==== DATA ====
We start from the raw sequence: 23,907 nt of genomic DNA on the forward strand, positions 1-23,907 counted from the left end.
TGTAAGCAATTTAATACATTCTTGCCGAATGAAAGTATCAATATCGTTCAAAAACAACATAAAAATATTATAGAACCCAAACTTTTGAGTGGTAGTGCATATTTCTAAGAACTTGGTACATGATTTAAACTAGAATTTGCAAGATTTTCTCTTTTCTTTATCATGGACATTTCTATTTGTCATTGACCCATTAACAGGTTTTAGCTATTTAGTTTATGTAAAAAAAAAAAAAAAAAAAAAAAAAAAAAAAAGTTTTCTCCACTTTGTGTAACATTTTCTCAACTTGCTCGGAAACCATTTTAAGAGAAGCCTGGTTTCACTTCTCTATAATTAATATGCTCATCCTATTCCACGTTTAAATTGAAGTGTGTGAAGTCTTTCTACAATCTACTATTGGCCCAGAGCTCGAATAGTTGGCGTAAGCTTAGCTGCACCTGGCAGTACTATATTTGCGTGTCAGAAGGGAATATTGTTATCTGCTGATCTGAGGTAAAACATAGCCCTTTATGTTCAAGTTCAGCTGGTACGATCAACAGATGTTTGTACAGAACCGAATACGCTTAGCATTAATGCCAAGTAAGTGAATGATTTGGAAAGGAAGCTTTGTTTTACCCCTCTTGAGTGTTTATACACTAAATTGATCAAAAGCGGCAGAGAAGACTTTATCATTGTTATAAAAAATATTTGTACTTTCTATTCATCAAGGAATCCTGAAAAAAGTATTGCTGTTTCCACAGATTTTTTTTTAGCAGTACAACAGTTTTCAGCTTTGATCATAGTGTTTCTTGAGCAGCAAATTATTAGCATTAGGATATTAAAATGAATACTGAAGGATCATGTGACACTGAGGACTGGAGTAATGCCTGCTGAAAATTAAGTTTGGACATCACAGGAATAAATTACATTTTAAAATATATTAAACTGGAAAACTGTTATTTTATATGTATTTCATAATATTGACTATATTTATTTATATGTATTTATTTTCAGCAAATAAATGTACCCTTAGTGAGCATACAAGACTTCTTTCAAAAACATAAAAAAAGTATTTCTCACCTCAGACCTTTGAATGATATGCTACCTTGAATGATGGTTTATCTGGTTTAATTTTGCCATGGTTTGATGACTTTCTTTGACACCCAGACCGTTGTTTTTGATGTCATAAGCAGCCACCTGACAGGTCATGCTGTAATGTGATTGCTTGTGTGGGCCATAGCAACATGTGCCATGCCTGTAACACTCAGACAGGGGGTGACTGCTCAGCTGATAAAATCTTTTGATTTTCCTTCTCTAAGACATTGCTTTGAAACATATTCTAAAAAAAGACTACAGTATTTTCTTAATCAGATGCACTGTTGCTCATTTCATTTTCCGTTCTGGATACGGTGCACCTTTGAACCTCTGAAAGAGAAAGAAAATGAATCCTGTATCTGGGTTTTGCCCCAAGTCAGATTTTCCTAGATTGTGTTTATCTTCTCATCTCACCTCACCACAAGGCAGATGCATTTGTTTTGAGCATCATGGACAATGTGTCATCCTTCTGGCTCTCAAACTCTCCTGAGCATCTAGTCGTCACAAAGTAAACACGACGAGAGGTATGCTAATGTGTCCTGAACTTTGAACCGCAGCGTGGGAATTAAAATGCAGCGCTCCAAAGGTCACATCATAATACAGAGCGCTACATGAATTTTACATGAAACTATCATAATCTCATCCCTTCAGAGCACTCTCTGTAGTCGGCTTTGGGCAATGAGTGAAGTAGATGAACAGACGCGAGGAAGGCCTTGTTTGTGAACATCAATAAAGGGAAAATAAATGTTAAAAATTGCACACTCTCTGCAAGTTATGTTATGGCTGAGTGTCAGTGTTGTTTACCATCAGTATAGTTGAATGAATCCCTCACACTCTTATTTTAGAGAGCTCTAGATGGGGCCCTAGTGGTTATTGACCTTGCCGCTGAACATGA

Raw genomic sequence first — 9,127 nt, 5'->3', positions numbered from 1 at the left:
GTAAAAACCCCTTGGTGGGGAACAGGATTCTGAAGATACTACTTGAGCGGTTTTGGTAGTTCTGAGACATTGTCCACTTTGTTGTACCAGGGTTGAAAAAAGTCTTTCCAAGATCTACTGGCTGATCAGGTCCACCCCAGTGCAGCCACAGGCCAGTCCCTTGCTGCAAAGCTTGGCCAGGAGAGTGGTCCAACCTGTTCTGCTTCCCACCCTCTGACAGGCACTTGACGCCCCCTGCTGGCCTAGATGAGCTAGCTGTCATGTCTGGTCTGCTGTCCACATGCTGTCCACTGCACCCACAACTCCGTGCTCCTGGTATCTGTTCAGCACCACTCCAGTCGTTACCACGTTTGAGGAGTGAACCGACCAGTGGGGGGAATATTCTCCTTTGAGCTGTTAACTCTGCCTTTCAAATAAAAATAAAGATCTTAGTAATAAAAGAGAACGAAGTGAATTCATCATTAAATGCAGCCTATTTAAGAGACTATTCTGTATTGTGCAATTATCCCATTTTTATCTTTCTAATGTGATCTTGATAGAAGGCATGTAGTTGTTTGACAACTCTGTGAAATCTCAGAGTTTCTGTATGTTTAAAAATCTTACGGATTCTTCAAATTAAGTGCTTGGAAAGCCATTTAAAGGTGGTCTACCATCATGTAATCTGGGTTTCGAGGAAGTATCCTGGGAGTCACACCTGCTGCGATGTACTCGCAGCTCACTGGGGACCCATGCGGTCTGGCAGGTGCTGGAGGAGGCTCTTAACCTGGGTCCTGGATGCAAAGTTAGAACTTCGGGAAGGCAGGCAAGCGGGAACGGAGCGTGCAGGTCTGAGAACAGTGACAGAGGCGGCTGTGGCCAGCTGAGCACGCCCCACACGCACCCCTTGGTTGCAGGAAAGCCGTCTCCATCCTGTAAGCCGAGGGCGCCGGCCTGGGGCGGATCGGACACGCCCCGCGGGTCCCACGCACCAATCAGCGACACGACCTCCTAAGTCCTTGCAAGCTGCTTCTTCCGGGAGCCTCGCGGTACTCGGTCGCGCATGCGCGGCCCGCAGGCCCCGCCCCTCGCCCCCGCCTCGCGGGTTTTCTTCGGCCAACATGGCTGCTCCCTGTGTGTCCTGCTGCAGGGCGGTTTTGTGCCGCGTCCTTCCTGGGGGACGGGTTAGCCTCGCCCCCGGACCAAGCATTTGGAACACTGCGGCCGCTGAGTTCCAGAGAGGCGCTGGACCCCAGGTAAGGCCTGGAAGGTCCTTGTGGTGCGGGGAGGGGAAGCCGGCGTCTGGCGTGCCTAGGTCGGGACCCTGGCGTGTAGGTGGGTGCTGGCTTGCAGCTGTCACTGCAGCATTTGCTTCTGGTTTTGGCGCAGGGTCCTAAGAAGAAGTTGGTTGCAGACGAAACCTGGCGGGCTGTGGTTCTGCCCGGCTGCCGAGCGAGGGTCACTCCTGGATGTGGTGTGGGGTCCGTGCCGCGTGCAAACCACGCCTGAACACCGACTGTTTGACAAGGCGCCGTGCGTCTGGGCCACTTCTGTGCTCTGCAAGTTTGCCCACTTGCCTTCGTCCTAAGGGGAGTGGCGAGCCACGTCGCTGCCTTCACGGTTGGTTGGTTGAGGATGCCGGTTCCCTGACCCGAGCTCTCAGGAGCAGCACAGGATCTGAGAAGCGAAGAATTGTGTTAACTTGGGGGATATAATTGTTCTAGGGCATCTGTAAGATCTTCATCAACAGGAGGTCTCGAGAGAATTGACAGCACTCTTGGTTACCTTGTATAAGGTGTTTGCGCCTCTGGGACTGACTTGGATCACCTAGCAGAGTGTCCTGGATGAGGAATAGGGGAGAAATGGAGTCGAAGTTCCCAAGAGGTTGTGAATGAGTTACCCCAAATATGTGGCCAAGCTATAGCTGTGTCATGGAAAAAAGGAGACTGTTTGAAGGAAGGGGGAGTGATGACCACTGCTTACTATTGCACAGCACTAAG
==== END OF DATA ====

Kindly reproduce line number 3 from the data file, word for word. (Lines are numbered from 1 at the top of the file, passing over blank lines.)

Raw genomic sequence first — 9,127 nt, 5'->3', positions numbered from 1 at the left: